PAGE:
Without going in too much detail, I can tell you that the plot is not what anybody thinks it is. Is this truly demonic possession; or is this a case of mental illness? The clues that ensue through the second half of the film are clever, and they allow the audience to mentally run ahead and try to out - guess the director and the outcome of the film. However, when you look back you can see that the director gave you good clues in the story, and the how the characters interact. Ashley Bell, as the possessed child, while not on par with Linda Blair's performance in the "Exorcist." However, Bell is outstanding nonetheless, and unnerving. She goes from innocent and naive to the demon Abalam in a matter of seconds. Patrick Fabian's performance as the disillusioned minister, is not only believable, but comes across as honest. 


Forget about the found footage nonsense, and go with documentary style as we evaluate the photography. Running around while filming is not uncommon. I have done it. While the camera shakes to some degree, it serves the purpose in getting the documentary across. The ending, I think, is better than most of these types of films in that you do know what happens to the characters rather than just ending with a crash or a sudden abrupt ending.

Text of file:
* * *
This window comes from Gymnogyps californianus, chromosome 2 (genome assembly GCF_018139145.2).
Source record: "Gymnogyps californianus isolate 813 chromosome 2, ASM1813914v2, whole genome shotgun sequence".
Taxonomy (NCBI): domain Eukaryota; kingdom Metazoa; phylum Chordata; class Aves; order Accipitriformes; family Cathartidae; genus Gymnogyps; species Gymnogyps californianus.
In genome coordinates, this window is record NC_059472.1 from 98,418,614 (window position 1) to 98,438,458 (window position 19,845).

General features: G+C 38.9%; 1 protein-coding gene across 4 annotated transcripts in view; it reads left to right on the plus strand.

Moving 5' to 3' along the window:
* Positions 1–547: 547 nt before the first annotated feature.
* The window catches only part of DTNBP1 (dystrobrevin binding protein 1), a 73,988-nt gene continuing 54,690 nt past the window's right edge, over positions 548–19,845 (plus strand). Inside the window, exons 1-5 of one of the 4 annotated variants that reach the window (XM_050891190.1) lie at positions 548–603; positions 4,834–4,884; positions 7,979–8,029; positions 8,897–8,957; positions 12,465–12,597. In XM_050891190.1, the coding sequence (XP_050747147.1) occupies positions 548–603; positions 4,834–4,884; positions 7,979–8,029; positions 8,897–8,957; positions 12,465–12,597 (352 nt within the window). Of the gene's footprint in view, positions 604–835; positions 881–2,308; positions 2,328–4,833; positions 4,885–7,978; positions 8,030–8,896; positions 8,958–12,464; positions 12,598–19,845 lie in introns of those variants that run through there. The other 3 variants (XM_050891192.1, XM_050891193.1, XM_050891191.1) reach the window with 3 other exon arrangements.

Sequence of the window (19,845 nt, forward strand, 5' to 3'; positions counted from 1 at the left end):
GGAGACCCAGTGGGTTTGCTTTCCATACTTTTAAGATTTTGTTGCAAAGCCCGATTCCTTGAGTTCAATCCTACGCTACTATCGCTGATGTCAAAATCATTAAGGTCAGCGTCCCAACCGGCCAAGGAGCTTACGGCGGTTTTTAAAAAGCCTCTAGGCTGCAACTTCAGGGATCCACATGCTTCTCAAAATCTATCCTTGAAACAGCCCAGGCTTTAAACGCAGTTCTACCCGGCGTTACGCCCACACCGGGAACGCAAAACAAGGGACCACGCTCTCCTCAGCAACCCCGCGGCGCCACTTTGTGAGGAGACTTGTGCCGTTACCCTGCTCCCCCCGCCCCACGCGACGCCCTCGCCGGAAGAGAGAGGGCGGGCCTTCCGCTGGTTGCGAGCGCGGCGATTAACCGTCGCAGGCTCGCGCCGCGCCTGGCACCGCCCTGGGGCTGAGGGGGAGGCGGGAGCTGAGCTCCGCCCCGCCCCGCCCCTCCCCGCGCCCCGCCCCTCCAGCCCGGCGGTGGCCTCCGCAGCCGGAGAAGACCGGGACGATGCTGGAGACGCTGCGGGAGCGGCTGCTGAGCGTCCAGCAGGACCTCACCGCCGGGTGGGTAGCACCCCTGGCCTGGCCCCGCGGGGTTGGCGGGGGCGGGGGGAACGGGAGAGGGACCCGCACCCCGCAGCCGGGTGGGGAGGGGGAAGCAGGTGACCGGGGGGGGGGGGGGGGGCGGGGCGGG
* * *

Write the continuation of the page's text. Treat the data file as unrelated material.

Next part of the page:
Recent films like "Rec," "Paranormal Activity," "Apollo 18," and "The Devil Inside" give us reason to pause and think about a film that I think stands out in this sub-genre  I won't mention the founding film "The Blair Witch Project." Okay, so I mentioned it. However, I think that "The Last Exorcism" does stand out in concept, story, acting, and general creepiness.

Movie Data

Genre: Drama, Horror, Thriller
Year: 2010
Staring: Patrick Fabian, Ashley Bell, Iris Bahr, Louis Herthum, Caleb Landry Jones, 
Director: Daniel Stamm
Producer(s): Marc Abraham, Thomas A. Bliss, Eric Newman, Eli Roth
Writer: Huck Botko, Andrew Gurland
Rating: PG-13
Running Time: 87 minutes
Release Date: 8/27/2010 

Originally published on Associated Content 2011